--When 120 you reach, look so good you will not. So now a little about his biological body. There's not too much to say. What's left of Thomas these days can be cupped in the hands, just the brain matter necessary to contain his being and control his false body. It was the work of decades to wean himself from his body, now he lives on life support, brain laced with a zillion wires carrying thoughts and impulses to his machines. He can be found in the back basement of 'The Tower,' his large residency on Diright Heights, Amoth-Elarg, in a series of small rooms he generally avoids (except for the fact that, you know, he physically cannot leave them), and almost allows visitors.
In the very rare event that his systems massively glitch, that the backup systems fire up and attempt an auto repair, Tom is temporarily plunged into the blackest hell he can imagine, experiencing what it is to be absolutely without movement or sensation, a mind suspended in nothing. This happened on a few occasions some time ago, scared the living shit out of him (only ever for an hour or so, but to him it might have been years), and afterwards he swallowed his contempt for magic to make one last safety net for himself. There's a procedure used in medical necromancy to communicate with those in comas/severe paralysis and such which temporarily pulls the soul from the living body, and through a bit of technomancy (technonecromancy?) Thomas was able to work the spell into his programming on a trigger system. So these days when things need a reboot he can at least prowl around the basement an intangible ghost, infinitely preferable to the alternative. He's only had the misfortune of having to try this out once, but it worked-- like a charm. :3
The Man Behind the Machine: Less Technical Tidbits
--Family. Tom was an only child and never married so he doesn't directly have family these days. But through his cousins' descendants the Destastiels do go on. At one point I was experimenting with reacquainting Thomas with his kin, most especially with his cousin's son's daughter Karen and her daughter Jane, Jane being a twelve-year-old with as much innate knack for all things science and technology as her distant relative. I dropped the ball on this; in the future I'll be weaving Tom's family back into his story but for now it's all a great big plooot hoooole. They'll know he exists, I'm sure. How close they'll be I don't know.
--Nine to five. So what's the old doctor do for a living? A few things, actually. The biggest is of course is cyborgnetics. A century ago when he was a kid, prosthetics were not fun. They were a shot more advanced than what we've got here in 2011 but not amazingly so. They had a good artificial heart; we know that because Tom started out life on the wrong foot with a very bad ticker that was surgically replaced just after his birth. Give it a decade and they had something that passably returned vision to the blinded, useful to a teenage Thomas that had lost the sight of one eye.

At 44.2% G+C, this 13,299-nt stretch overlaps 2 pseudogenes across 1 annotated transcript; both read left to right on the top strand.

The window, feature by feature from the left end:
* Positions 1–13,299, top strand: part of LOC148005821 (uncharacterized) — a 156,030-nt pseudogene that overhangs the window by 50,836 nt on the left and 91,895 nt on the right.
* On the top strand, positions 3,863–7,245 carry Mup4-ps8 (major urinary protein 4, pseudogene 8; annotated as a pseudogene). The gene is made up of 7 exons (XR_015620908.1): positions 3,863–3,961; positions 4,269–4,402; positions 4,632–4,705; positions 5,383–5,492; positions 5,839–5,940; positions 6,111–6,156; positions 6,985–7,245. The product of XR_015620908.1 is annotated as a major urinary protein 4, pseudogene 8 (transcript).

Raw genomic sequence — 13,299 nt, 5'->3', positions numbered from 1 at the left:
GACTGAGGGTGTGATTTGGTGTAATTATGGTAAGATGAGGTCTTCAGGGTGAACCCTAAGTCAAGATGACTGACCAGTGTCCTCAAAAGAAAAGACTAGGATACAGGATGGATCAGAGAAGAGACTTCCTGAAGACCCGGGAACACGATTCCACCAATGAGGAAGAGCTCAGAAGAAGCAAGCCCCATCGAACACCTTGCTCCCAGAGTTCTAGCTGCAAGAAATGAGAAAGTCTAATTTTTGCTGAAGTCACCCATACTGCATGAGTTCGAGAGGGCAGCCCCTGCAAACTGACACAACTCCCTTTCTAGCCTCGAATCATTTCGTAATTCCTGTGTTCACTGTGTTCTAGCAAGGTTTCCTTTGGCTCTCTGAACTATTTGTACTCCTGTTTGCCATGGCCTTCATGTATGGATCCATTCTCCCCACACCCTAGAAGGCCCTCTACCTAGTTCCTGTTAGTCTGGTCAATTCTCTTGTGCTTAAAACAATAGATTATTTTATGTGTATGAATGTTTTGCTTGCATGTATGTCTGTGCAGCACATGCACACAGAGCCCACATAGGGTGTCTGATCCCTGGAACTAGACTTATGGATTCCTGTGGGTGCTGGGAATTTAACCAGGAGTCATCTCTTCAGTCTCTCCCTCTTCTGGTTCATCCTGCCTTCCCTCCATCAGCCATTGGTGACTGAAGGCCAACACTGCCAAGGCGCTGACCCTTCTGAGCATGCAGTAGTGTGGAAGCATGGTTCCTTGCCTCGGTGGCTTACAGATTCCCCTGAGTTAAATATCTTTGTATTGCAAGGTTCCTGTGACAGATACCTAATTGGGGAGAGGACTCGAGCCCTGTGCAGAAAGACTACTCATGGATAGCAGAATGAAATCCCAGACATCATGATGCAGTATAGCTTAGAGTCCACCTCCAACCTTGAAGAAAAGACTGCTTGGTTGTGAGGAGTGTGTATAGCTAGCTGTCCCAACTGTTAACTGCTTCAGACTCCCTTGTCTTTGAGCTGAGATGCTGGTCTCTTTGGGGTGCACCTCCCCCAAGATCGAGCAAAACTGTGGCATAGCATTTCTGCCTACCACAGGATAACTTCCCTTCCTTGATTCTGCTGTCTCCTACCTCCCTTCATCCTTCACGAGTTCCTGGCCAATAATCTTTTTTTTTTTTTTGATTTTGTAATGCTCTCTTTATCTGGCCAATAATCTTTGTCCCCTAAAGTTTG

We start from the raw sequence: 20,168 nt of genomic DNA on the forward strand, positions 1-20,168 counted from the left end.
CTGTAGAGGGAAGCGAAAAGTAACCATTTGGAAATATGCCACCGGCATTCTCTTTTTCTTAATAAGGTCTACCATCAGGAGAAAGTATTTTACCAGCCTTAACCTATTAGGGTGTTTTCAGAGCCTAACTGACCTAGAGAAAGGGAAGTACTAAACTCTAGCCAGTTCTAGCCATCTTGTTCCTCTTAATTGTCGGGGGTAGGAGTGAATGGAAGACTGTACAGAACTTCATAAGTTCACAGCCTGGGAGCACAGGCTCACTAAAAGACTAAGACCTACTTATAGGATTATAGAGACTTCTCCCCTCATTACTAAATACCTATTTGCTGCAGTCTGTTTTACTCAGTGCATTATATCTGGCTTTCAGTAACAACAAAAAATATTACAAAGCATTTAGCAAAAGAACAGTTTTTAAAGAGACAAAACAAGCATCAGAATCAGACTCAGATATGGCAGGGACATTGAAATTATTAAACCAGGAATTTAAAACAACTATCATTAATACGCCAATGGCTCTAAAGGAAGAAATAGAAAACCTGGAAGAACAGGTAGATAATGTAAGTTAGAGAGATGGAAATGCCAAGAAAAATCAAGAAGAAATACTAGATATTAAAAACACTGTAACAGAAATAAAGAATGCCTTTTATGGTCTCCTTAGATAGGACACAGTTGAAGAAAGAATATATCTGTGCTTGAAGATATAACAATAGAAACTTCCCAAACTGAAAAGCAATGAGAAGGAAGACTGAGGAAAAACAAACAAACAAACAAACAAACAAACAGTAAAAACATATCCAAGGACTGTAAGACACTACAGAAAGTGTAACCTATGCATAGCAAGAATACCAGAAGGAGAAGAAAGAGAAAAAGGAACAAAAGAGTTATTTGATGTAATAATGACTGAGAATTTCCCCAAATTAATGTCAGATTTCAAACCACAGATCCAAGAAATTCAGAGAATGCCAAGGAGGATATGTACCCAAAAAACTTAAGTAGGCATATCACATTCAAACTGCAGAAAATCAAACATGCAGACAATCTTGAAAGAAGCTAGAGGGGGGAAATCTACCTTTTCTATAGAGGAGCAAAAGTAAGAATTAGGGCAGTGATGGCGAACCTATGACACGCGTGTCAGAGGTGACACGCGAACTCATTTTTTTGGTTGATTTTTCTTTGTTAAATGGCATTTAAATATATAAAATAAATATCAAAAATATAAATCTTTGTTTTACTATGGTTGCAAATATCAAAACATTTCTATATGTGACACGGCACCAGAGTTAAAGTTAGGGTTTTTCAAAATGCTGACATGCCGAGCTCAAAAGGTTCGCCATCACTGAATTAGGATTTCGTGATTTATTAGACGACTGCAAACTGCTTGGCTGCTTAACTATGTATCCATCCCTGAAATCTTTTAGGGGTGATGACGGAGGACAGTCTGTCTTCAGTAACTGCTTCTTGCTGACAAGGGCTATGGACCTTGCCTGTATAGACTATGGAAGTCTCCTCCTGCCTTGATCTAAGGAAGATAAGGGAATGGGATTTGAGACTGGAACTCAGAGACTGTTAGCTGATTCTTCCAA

- Why exactly was Tom falling apart? He was one of those people, you may know one or some, born with what can only be called a Highly Shitty Set of Genes. He had a number of physical disorders from birth that played hell with his circulatory and nervous systems (the artificial heart did not help), eventually blinding one eye and threatening the other as well as necessitating the amputation of an arm that stubbornly repeated to develop something like gangrene. He was so weak by twenty he began using a wheelchair which he would use until his 'death' at thirty-six. His brief adulthood as 'conventionally alive,' as he puts it, was a bit of a grim race to get the hell away from his own flesh before it killed him. This has left him with an extremely low opinion of Mother Nature and an infatuation with controllable, predictable, perfectible machines.
Anyways, Tom was a bit of a child genius in the realms of math and mechanics, obviously he had more than a bit of a personal stake in improvements in prosthetic systems and this would become his life-long passion. His doctorate is in cyborgnetic surgery so he's trained and authorized to hook people up with permanent rehabilitating machinery but more important to the worlds at large are the leaps and bounds he's pulled the field through as he hacked out new and improved systems first for his own use and then for market. Today, as he has for many decades now, he continues to work independently and with a small team as designer, engineer, and programmer (and often tester) of prosthetics and sells his designs to production companies and clinics. His is hardly a household name but in his field Destastiel is unanimously regarded as a god.